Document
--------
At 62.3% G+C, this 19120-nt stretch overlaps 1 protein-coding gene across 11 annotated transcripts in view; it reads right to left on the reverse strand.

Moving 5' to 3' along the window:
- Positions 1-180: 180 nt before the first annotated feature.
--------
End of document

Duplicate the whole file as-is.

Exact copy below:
At 62.3% G+C, this 19120-nt stretch overlaps 1 protein-coding gene across 11 annotated transcripts in view; it reads right to left on the reverse strand.

Moving 5' to 3' along the window:
- Positions 1-180: 180 nt before the first annotated feature.